Entrepreneurs – The Most Important Thing

During my first job out of business school, a wise businessperson, Tony Hall, asked a group of us this question, “What is the most important thing for a successful business?”

  • A great product
  • Strong management
  • Dedicated employees
  • Customers
  • Compelling advertising
  • Good marketing
  • A thoughtful business
  • A unifying mission statement

Tony went around the table letting each of us provide an answer; no consensus was reached.  Tony then emphatically told us in no uncertain terms that the most important thing for a successful business was CUSTOMERS.

Over the years, I’ve thought about Tony’s question and his answer.  I’ve worked for large companies such as Pfizer & J&J as well as small companies and start-ups, and Tony was absolutely right.  Customers are the most important part of any successful business.  This is doubly true for the entrepreneur.

Sometimes, entrepreneurs mistakenly believe that anyone who provides capital (e.g. cash) is a customer.  This includes Angel Investors, Venture Capitalists (VCs), customers (buyers), and end-consumers.  Granted, Angel Investors and Venture Capitalists do provide capital along with advice.  However, they provide capital at a huge premium – 30% to 70% of your company.

Within this hierarchy of “customers”, I would rate the actual person who makes the buying decision for your product or service as the most important part of a new venture.  You should have a relationship with this person.  Ask probing questions and listen for their needs and where they need assistance.  When first working with your customers, be in listening and learning mode.  Take what you learn and improve your product or service.  If your product or service truly addresses the needs of the buyer, selling is easy.  Ask them about the competition.  Learn about pricing and terms.  If possible, see if you can get a commitment to buy from this customer.  With a group of committed customers, you may not need to go to Angel Investors or VCs for capital and you will retain the ownership of you company.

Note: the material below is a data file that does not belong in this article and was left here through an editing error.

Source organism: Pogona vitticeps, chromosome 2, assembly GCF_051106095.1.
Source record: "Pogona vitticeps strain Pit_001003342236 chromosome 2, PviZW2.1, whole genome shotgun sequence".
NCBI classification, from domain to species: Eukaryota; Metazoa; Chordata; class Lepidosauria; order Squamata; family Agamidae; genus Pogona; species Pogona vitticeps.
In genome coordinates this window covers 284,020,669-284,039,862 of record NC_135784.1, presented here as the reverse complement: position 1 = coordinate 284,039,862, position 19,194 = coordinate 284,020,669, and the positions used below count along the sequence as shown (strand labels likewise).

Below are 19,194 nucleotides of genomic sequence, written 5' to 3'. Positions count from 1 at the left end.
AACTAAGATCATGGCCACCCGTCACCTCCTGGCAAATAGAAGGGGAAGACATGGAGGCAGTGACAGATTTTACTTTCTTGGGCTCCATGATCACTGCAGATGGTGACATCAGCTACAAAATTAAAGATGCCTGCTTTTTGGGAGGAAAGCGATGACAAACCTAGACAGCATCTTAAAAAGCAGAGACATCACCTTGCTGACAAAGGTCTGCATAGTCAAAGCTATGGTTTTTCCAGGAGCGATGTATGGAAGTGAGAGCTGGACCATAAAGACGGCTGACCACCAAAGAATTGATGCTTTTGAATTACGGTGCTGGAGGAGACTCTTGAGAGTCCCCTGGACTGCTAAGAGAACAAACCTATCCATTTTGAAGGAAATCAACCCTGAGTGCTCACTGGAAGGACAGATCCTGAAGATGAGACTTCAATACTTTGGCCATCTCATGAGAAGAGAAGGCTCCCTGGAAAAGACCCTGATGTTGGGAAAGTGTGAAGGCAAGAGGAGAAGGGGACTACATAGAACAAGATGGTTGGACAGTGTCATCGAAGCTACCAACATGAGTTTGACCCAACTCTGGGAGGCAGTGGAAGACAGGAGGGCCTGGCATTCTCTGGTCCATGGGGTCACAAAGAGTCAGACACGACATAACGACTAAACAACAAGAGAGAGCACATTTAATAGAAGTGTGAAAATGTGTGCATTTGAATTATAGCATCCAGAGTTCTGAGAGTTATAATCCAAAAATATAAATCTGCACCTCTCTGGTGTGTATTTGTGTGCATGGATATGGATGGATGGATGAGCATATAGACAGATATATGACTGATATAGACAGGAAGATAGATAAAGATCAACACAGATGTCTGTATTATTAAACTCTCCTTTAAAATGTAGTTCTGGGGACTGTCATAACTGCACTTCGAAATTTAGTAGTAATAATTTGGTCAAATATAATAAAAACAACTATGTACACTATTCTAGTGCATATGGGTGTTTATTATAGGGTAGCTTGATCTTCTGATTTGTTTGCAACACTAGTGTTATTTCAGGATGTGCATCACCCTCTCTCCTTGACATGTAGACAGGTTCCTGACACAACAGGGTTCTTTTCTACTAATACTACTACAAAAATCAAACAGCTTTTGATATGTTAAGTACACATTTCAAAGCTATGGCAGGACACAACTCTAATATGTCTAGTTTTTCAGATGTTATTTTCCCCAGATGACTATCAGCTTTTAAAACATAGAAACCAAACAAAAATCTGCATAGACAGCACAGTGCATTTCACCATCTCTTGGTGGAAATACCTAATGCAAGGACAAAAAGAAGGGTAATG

Once you learn about the real needs of the customer, the salvation and growth of your company depends on not only meeting the needs of the customer, but also continuing to delight the customer.  A delight customer is your best advocate and evangelist.   Furthermore, remember what W. Edward Deming said, “Profit in business comes from repeat customers, customers that boast about your project or service, and that bring friends with them.”

Tom McMillian is the president of Techtao, LLC a marketing consultancy.

This article was previously published in the New Jersey Entrepreneur magazine where Tom is recognized at New Jersey’s Marketing Expert.  Plus, I’ve moved this blog from my Techtao blog to Techtao.com

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